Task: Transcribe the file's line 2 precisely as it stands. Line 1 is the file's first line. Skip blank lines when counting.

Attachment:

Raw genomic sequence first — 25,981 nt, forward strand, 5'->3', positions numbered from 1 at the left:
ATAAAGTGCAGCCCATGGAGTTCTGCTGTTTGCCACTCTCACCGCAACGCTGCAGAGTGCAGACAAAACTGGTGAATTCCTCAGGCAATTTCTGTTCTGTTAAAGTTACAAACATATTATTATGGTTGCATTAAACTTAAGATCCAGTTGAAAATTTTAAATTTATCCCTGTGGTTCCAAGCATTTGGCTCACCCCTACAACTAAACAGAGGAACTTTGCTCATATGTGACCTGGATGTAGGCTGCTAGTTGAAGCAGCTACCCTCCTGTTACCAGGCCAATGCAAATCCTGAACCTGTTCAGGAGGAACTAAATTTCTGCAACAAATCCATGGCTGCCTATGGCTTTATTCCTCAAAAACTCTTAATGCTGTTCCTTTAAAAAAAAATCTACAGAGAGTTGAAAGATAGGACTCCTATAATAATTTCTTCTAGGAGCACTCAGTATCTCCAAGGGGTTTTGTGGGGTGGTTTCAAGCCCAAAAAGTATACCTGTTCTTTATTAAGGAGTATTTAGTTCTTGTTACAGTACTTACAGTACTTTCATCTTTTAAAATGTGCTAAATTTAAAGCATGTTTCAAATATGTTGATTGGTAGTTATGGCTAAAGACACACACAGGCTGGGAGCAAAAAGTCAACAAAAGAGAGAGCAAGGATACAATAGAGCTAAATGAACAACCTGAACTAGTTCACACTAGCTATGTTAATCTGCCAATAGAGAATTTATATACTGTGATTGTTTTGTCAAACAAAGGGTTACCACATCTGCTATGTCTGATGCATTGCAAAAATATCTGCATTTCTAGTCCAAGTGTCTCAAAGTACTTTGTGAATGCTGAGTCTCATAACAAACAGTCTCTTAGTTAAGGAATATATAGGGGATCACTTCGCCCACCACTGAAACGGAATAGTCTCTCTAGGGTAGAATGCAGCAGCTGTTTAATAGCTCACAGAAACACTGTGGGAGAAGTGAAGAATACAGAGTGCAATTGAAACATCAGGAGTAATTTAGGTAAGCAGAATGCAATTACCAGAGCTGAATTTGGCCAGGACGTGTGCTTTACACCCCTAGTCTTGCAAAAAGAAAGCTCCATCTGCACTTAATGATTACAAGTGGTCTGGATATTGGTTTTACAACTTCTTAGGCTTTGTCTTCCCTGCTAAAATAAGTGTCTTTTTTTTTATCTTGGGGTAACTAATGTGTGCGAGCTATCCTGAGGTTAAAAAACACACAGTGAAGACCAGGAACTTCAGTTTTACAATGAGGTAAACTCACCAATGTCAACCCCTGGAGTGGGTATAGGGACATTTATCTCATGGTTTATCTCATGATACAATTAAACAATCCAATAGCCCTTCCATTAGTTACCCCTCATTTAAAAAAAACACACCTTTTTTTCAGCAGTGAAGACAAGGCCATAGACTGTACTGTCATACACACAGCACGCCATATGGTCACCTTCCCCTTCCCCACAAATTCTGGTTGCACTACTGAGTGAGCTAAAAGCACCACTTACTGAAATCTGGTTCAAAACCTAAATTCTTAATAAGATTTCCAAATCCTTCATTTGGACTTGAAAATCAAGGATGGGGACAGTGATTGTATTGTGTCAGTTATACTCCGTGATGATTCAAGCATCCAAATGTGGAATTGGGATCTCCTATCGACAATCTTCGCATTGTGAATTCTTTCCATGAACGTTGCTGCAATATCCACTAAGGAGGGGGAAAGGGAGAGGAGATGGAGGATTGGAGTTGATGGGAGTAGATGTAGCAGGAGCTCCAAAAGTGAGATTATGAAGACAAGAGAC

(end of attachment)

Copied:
ATAAAGTGCAGCCCATGGAGTTCTGCTGTTTGCCACTCTCACCGCAACGCTGCAGAGTGCAGACAAAACTGGTGAATTCCTCAGGCAATTTCTGTTCTGTTAAAGTTACAAACATATTATTATGGTTGCATTAAACTTAAGATCCAGTTGAAAATTTTAAATTTATCCCTGTGGTTCCAAGCATTTGGCTCACCCCTACAACTAAACAGAGGAACTTTGCTCATATGTGACCTGGATGTAGGCTGCTAGTTGAAGCAGCTACCCTCCTGTTACCAGGCCAATGCAAATCCTGAACCTGTTCAGGAGGAACTAAATTTCTGCAACAAATCCATGGCTGCCTATGGCTTTATTCCTCAAAAACTCTTAATGCTGTTCCTTTAAAAAAAAATCTACAGAGAGTTGAAAGATAGGACTCCTATAATAATTTCTTCTAGGAGCACTCAGTATCTCCAAGGGGTTTTGTGGGGTGGTTTCAAGCCCAAAAAGTATACCTGTTCTTTATTAAGGAGTATTTAGTTCTTGTTACAGTACTTACAGTACTTTCATCTTTTAAAATGTGCTAAATTTAAAGCATGTTTCAAATATGTTGATTGGTAGTTATGGCTAAAGACACACACAGGCTGGGAGCAAAAAGTCAACAAAAGAGAGAGCAAGGATACAATAGAGCTAAATGAACAACCTGAACTAGTTCACACTAGCTATGTTAATCTGCCAATAGAGAATTTATATACTGTGATTGTTTTGTCAAACAAAGGGTTACCACATCTGCTATGTCTGATGCATTGCAAAAATATCTGCATTTCTAGTCCAAGTGTCTCAAAGTACTTTGTGAATGCTGAGTCTCATAACAAACAGTCTCTTAGTTAAGGAATATATAGGGGATCACTTCGCCCACCACTGAAACGGAATAGTCTCTCTAGGGTAGAATGCAGCAGCTGTTTAATAGCTCACAGAAACACTGTGGGAGAAGTGAAGAATACAGAGTGCAATTGAAACATCAGGAGTAATTTAGGTAAGCAGAATGCAATTACCAGAGCTGAATTTGGCCAGGACGTGTGCTTTACACCCCTAGTCTTGCAAAAAGAAAGCTCCATCTGCACTTAATGATTACAAGTGGTCTGGATATTGGTTTTACAACTTCTTAGGCTTTGTCTTCCCTGCTAAAATAAGTGTCTTTTTTTTTATCTTGGGGTAACTAATGTGTGCGAGCTATCCTGAGGTTAAAAAACACACAGTGAAGACCAGGAACTTCAGTTTTACAATGAGGTAAACTCACCAATGTCAACCCCTGGAGTGGGTATAGGGACATTTATCTCATGGTTTATCTCATGATACAATTAAACAATCCAATAGCCCTTCCATTAGTTACCCCTCATTTAAAAAAAACACACCTTTTTTTCAGCAGTGAAGACAAGGCCATAGACTGTACTGTCATACACACAGCACGCCATATGGTCACCTTCCCCTTCCCCACAAATTCTGGTTGCACTACTGAGTGAGCTAAAAGCACCACTTACTGAAATCTGGTTCAAAACCTAAATTCTTAATAAGATTTCCAAATCCTTCATTTGGACTTGAAAATCAAGGATGGGGACAGTGATTGTATTGTGTCAGTTATACTCCGTGATGATTCAAGCATCCAAATGTGGAATTGGGATCTCCTATCGACAATCTTCGCATTGTGAATTCTTTCCATGAACGTTGCTGCAATATCCACTAAGGAGGGGGAAAGGGAGAGGAGATGGAGGATTGGAGTTGATGGGAGTAGATGTAGCAGGAGCTCCAAAAGTGAGATTATGAAGACAAGAGAC